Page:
Those Who Can't

You want to know one thing that I absolutely do have a solid opinion on? Because I know I come off as opinionated, but, when you really get to talking to me, I think it's obvious I like to look at more than one side of any issue — and I love playing devil's advocate. But one thing that I absolutely do have a strong opinion about is that no one has any business teaching or managing a business that they have not mastered themselves first.

And once you have "mastered" your craft, if you expect to teach or manage in that profession, then you will also need to remain a master of it. You can't get to the top and then expect to stay there without continuing to earn it.

And that is why I just can’t stomach the number of product manufacturers out there that are being run by people who've never been to nail school. People who have never worked in a salon. People who have no clue what it's like to look at your appointment book every day and worry about the empty spots, the names that won't show, the names that won't become regulars. People who have no idea how important it is to have a product that sets up at just the right rate, no matter what the temperature is in the salon or whether or not there's a draft.

I can't take professional advice from anyone who doesn't know what my profession involves.

And there are tons of companies out there who can't relate — product manufacturers, consulting companies, scheduling software companies. But the ones that really leave me at risk for a sprained eyeball (Seriously, how hard can you roll an eye before you risk getting it stuck?) are the people who figured out how to build businesses teaching nails instead of doing nails.

It's a fine line. I know many, many educators and consultants in the industry who really are exceptional artists in their own right. People who really have built successful businesses with loyal clienteles and yet have the desire and the constitution to go outside the salon to help other professionals hone their skills and build their own businesses. And I bear them no grudge for charging a premium to share that knowledge. These people have my undying respect and gratitude and they are doing tremendous good for our industry worldwide.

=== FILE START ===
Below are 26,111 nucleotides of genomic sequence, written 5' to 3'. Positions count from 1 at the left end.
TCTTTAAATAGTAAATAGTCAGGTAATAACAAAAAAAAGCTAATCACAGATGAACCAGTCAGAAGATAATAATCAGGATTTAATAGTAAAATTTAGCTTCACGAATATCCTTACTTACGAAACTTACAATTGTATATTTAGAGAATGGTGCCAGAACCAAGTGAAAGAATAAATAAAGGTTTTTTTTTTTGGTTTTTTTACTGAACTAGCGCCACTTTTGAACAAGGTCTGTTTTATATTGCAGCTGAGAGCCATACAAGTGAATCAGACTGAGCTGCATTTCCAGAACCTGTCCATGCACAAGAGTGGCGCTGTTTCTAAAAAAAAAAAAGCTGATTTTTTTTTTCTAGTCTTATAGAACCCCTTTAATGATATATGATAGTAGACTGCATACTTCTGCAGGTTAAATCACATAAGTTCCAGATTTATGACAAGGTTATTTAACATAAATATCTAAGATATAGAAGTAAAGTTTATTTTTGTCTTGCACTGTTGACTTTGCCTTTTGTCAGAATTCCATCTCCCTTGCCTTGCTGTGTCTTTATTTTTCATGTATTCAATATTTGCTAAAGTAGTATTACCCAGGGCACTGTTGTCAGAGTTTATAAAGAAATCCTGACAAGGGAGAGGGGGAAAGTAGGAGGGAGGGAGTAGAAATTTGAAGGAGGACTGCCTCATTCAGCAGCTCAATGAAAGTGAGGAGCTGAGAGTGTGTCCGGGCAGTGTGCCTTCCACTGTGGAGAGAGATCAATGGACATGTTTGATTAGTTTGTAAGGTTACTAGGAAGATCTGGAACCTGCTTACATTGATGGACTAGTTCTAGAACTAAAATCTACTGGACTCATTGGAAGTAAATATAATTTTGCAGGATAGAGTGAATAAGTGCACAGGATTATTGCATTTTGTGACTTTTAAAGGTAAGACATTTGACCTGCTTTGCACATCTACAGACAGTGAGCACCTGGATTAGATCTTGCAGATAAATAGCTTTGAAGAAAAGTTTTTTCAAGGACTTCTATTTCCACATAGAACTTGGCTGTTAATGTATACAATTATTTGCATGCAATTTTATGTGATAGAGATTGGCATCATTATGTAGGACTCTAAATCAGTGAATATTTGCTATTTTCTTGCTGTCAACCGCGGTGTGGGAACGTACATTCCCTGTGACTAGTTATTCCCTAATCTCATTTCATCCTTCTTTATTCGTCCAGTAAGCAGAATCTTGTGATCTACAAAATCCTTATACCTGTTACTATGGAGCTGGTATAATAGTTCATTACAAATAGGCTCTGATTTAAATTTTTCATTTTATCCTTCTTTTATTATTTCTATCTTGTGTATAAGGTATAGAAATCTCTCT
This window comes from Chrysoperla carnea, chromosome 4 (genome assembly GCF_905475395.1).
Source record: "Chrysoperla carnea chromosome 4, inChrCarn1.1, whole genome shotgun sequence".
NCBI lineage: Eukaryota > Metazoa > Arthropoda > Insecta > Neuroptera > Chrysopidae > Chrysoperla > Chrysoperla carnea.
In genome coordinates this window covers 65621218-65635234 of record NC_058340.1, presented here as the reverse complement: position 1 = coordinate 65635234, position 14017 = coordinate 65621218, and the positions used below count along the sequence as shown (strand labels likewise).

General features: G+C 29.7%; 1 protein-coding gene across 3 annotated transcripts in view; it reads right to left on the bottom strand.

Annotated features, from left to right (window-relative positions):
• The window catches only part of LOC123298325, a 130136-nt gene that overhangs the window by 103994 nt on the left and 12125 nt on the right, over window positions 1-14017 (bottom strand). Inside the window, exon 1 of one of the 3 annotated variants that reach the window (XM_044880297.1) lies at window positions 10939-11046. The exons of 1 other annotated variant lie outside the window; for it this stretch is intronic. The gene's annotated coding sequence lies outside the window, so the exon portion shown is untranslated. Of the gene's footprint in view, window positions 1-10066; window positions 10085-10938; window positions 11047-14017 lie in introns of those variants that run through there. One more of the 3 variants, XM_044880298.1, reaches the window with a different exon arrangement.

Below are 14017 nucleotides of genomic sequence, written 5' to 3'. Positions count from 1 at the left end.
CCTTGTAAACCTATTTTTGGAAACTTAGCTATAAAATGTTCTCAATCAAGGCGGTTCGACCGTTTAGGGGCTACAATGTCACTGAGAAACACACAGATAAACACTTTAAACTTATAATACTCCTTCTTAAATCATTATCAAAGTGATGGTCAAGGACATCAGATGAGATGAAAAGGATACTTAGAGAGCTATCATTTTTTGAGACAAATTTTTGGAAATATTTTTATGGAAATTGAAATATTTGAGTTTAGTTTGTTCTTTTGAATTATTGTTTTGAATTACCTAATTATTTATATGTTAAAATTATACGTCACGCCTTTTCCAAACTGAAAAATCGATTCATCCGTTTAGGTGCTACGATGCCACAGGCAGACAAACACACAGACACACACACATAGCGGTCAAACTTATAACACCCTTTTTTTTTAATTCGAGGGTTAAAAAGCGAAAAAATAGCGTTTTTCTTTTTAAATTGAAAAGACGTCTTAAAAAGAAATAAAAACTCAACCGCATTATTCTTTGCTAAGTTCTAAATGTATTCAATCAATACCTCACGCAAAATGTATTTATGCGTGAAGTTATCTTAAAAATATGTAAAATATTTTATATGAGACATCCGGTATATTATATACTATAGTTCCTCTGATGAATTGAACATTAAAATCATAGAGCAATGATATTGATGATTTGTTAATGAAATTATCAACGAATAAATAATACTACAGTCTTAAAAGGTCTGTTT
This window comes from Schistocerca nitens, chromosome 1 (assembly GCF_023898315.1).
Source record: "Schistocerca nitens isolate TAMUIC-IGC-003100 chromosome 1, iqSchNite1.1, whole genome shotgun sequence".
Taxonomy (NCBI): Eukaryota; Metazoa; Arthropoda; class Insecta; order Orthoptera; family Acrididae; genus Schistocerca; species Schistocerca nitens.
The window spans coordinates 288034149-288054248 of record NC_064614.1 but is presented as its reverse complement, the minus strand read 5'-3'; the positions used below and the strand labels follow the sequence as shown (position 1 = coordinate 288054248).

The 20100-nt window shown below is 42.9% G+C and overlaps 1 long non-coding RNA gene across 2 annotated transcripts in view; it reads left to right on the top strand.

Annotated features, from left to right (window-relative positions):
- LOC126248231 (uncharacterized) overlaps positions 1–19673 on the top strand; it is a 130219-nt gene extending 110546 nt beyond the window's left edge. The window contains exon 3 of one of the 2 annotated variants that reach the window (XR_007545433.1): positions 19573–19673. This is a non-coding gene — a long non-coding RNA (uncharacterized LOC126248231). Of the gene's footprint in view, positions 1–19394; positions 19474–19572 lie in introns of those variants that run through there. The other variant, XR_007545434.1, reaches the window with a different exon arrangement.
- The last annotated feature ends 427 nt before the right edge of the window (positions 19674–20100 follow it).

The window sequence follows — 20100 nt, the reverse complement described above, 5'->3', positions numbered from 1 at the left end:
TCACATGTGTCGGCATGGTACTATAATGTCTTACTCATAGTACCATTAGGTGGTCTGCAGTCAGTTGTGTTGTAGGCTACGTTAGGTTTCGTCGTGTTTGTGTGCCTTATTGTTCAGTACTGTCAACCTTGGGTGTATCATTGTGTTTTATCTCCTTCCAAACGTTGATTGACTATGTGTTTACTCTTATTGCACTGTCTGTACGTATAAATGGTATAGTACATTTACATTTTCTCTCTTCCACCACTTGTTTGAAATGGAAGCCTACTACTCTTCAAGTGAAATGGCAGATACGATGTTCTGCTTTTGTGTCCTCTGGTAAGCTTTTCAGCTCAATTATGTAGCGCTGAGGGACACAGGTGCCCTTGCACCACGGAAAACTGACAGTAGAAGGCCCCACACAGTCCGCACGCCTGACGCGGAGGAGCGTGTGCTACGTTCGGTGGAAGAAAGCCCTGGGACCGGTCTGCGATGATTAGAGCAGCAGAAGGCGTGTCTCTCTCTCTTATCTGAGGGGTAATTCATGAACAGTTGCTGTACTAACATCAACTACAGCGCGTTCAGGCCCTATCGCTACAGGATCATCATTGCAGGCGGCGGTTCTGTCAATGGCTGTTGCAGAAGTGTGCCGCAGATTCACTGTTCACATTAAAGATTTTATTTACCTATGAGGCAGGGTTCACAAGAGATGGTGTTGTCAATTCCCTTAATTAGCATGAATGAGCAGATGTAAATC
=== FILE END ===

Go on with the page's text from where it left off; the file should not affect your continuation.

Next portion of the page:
And then there are the people who are just plain better business people than nail techs. Which, in and of itself, is not a bad thing. But traveling the world, charging good money to tell ("tell," not "teach") others how to do something that you can't demonstrate for yourself is a travesty.

But it's our own fault that there are people out there like this. We keep lining up with our checkbooks in hand to buy their snake oil. We're the ones who keep taking advice from these people without stopping to ask, "Hey, if you're such a great nail tech, why do you have so much time to wander the earth teaching instead of tending to your own clients?" And we're the ones who never ask to see a resume or portfolio.

The Internet is changing this though. It makes it easier for people to communicate — instantly. I can be sitting in a class and update my Facebook page to let a thousand people know the instructor doesn't know what she's talking about. It's easy to look up a class and find out if the people teaching it are people you want to learn from.

It's weeding out the pretenders. That is changing the way our industry interacts and educates. It's opening our eyes to our educators and consultants and making it easier for us to hold them accountable.

It's gonna get harder to teach the stuff you can't do.

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